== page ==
IL COLOSSEO ROMANO EXTERIOR
“While stands the Coliseum, Rome shall stand;
When falls the Coliseum, Rome shall fall;
And when Rome falls—the World.”
Lord Byron. Childe Harold’s Pilgrimage, 1812.
As you arrive at the Colosseum, take a few minutes to simply absorb the audaciousness of the Romans. Find a good viewing point, usually along the fence of the Roman Forum between the Colosseo metro station and the Arch of Constantine. The Romans brought 100,000 cubic meters of travertine stone from Tivoli and used 300 tons of iron make the clamps to hold the stone together. And they did this without electricity (No power tools!), without computer models, and without fossil fuels (No trucks to bring stone! No gas cranes!). Despite its horizontal design, the Colosseum still moves your eyes upwards. This visual effect is achieved by the variation in the columns. There are three column orders (from bottom to top): Tuscan (similar to Doric), Ionic, Corinthian, and a longer simplified Corinthian. Note that the top columns are nearly 1.5 times taller than the bottom Tuscan.
VOMITORIUM AND NUMBERED ARCHWAYS
Now walk to the east side of the Colosseum, in the direction of Via Labicana. As you walk through the throngs of people, remember that this contemporary chaos would be a quiet day at the Colosseum compared to a day in the Roman era. The Colosseum currently allows 3,000 visitors at once. In the Roman era, historians estimate that between 50,000 to 80,000 people attended a day at the games! They managed this by assigning each attendee a numbered seat. The most prominent existing vestige of the seating system are the Roman numerals above the ground floor archways. These numbers marked an entrance/exit called a vomitorium. Thanks to these, the entire mass of people could be “vomited” out in a short time.
LUDUS MAGNUS GLADIATOR SCHOOL
If you survive the crossing of the street east of the Colosseum, you will be looking down into a partially excavated site. This is the remaining section of the Ludus Magnus Gladiator School, which was connected to the Colosseum by an underground passage. This school had an arena for training, and those sessions were open to the public. The excavation of a gladiator cemetery in Turkey revealed that most gladiator fights were not to the death. “The audience and the organizer of the games decided whether gladiators would live or die, but if two brave gladiators put up a good fight, they often both got out alive,” Fabian Kantz told National Geographic.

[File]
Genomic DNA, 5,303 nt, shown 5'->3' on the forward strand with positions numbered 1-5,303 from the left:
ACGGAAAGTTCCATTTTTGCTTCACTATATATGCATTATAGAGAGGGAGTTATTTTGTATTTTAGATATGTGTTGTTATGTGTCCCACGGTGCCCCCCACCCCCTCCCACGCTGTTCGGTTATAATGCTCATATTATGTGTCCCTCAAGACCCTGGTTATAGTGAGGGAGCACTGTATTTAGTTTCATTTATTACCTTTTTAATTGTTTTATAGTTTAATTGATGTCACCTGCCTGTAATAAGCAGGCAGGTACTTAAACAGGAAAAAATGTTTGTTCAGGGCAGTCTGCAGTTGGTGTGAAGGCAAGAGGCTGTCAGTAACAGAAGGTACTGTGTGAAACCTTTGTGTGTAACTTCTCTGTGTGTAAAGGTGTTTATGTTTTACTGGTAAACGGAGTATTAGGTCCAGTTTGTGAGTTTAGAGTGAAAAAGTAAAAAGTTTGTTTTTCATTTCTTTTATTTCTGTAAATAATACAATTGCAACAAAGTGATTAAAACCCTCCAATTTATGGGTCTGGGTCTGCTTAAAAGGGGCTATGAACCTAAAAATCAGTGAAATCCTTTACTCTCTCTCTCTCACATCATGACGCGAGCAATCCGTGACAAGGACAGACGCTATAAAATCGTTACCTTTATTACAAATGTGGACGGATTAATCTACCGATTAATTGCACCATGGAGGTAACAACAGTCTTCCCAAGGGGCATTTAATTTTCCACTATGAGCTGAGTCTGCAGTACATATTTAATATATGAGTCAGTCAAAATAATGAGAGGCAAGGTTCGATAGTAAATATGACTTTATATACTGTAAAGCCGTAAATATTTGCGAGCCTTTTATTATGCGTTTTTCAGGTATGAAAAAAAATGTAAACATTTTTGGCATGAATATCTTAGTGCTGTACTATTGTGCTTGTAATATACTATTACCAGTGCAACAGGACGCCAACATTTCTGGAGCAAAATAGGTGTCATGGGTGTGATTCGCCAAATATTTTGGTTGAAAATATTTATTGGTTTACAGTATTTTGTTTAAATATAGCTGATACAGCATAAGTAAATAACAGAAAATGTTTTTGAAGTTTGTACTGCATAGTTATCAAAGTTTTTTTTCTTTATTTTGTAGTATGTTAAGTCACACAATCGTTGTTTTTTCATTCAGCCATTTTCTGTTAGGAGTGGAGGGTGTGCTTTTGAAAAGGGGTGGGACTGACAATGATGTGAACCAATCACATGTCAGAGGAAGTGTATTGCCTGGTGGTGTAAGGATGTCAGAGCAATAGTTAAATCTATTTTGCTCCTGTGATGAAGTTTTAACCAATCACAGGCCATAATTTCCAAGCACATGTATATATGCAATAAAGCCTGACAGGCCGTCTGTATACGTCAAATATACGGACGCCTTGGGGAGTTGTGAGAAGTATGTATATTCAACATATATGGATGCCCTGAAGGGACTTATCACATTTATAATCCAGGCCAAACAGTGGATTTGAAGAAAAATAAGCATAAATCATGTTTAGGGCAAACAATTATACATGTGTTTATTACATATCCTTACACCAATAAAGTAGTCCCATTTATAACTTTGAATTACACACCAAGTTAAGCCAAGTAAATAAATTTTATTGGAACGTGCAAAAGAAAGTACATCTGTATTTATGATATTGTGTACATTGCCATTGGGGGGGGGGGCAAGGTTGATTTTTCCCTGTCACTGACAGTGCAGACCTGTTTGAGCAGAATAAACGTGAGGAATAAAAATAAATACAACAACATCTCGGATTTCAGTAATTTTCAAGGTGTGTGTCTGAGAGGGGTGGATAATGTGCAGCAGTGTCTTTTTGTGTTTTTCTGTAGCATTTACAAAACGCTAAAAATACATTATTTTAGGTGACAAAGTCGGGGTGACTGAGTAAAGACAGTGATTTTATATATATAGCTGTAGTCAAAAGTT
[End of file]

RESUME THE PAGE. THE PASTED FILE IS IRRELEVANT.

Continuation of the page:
“It was a building of an elliptic figure, founded on fourscore arches, and rising, with four successive orders of architecture, to the height of 140  feet. The outside of the edifice was incrusted with marble, and decorated with statues. The slopes of the vast concave which formed the inside were filled and surrounded with sixty or eighty rows of seats, of marble likewise, covered with cushions, and capable of receiving with ease about 80,000 spectators. Sixty-four vomitories (for by that name the doors were very aptly distinguished) poured forth the immense multitude; and the entrances, passages, and staircases were contrived with such exquisite skill that each person, whether of the senatorial, the equestrian, or the plebeian order, arrived at his destined place without trouble or confusion. Nothing was omitted which, in any respect, could be subservient to the convenience and pleasure of the spectators. They were protected from the sun and rain by an ample canopy, occasionally drawn over their heads. The air was continually refreshed by the playing of fountains, and profusely impregnated by the grateful scent of aromatics. In the centre of the edifice, the arena, or stage, was strewed with the finest sand, and successively assumed the most different forms. At one moment it seemed to rise out of the earth, like the garden of the Hesperides, and was afterward broken into the rocks and caverns of Thrace. The subterraneous pipes conveyed an inexhaustible supply of water; and what had just before appeared a level plain might be suddenly converted into a wide lake, covered with armed vessels, and replenished with the monsters of the deep. In the decoration of these scenes, the Roman emperors displayed their wealth and liberality; and we read on various occasions that the whole furniture of the amphitheatre consisted either of silver, or of gold, or of amber. The poet who describes the games of Carinus, in the character of a shepherd attracted to the capital by the fame of their magnificence, affirms that the nets designed as a defence against the wild beasts were of gold wire; that the porticos were gilded; and that the belt or circle which divided the several ranks of spectators from each other was studded with a precious mosaic of beautiful stones”
Edward Gibbon. The history of the decline and fall of the Roman Empire. London. Frederick Westley and A.H. Davis. 1837.